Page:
John and his family were at the Union Station Mall and saw salesman blithely flying ZoomCopters and catching them. He purchased two and took them home to play with his boys. A couple of months later, he was flying a ZoomCopter when it suddenly lurched back to him and the rotator blade struck and detached his cornea. The product had completely insufficient warnings about the type of dangers the flying patterns and sharp blades of the helicopter and did not warn people to use safety glasses. The challenge in the case was identifying the manufacturer, which we were never able to do. However, under §402 of the Restatement of Torts and Missouri law, a distributor is liable for defect of the property unless it is able to identify and bring into the case the original manufacturer of the product.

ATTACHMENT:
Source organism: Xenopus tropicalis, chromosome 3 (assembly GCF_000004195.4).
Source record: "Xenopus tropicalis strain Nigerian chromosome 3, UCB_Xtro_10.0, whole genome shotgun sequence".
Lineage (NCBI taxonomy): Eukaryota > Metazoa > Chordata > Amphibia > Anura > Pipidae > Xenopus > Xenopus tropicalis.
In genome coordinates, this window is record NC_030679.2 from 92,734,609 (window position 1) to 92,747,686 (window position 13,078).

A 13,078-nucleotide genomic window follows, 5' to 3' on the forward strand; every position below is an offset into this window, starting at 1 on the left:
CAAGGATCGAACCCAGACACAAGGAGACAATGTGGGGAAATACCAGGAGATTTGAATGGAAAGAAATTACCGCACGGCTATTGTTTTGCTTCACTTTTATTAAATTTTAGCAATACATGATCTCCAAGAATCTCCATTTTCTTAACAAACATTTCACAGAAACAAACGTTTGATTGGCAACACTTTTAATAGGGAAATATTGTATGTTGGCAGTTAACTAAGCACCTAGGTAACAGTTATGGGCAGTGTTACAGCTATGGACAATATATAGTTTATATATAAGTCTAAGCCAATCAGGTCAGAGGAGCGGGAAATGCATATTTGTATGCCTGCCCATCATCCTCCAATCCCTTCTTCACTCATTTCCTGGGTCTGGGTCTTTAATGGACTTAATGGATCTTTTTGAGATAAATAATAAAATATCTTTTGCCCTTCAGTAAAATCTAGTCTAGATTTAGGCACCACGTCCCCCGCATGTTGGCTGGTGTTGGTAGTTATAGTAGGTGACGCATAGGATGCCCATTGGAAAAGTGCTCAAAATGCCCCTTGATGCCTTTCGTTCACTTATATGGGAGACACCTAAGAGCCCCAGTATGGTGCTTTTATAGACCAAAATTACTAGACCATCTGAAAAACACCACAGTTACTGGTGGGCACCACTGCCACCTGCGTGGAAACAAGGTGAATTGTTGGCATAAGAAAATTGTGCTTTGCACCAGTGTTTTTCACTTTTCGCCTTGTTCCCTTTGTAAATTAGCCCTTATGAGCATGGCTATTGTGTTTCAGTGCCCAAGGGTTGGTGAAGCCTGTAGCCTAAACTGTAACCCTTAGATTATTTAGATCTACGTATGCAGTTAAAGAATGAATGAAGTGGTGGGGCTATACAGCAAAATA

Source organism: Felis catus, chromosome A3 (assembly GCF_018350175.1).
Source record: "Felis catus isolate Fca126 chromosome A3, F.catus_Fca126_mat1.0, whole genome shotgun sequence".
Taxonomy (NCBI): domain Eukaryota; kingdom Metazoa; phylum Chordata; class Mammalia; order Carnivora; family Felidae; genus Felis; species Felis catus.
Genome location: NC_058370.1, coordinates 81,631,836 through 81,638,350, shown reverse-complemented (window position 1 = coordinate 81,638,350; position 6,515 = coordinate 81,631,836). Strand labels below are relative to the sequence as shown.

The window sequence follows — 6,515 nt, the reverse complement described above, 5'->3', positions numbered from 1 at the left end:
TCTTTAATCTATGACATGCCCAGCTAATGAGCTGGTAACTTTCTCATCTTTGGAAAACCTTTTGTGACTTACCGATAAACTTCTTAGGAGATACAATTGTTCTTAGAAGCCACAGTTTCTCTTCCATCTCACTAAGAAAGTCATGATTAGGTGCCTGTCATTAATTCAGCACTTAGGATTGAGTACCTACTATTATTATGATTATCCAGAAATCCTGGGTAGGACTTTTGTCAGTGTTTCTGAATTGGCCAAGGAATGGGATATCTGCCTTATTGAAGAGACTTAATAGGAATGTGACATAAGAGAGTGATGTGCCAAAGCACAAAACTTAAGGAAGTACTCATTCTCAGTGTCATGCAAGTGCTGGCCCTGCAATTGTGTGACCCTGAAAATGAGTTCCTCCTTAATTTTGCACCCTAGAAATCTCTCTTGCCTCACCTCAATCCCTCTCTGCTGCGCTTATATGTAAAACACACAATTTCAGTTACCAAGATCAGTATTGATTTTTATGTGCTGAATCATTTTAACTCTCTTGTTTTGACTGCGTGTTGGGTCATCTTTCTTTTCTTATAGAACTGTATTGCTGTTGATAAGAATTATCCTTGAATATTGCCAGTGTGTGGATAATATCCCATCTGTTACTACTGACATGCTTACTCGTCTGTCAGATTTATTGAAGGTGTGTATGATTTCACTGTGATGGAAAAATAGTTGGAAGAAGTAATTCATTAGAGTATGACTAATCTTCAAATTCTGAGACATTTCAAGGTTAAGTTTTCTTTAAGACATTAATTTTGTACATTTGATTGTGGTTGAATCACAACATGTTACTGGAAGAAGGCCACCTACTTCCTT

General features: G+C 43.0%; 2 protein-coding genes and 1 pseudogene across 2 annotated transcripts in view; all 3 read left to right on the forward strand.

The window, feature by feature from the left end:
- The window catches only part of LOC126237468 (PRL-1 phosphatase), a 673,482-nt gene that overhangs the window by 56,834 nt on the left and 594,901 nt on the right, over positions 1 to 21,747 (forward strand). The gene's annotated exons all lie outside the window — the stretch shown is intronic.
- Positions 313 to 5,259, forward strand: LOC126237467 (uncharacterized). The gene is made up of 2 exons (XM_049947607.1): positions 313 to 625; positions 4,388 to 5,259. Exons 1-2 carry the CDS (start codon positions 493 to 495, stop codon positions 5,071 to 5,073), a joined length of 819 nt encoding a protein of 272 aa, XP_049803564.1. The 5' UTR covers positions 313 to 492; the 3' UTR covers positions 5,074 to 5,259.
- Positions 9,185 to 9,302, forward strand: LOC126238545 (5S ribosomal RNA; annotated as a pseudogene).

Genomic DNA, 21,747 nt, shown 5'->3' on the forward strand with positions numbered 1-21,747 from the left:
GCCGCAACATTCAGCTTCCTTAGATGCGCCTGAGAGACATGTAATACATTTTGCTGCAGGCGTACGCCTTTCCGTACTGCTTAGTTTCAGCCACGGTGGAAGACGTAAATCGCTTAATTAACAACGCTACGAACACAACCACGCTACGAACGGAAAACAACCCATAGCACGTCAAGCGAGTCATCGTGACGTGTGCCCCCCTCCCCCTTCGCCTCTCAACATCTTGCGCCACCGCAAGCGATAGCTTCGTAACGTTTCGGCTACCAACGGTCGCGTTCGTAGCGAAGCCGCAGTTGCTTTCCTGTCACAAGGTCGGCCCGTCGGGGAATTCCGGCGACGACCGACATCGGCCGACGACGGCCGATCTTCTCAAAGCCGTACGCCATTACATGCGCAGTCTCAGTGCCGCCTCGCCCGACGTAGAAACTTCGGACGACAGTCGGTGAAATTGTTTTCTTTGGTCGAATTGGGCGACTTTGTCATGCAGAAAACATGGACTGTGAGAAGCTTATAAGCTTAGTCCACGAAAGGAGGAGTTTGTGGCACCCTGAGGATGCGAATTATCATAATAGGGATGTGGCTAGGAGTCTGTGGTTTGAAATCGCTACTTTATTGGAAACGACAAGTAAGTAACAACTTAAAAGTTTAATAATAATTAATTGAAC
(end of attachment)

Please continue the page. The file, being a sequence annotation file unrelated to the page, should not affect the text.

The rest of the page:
We were able to get the original retailer and two distributors up the chain, but then lost the trial. Products manufactured in China have recently come in the news, but in this case we encountered them first hand. Although I translated the Petition to Chinese and twice attempted to serve the corporation in China that we thought manufactured the product, we were never able to get service and bring that corporation into the case. Further, manufacturers in China switch and change about as often as people change clothes. A cheap plastic product can be manufactured at one location by one company, then the next week be manufactured in an entirely different place by a different company. It is difficult, if not impossible to track, and it can be even more difficult to get Chinese manufacturers to comply with international standards of manufacturing and safety.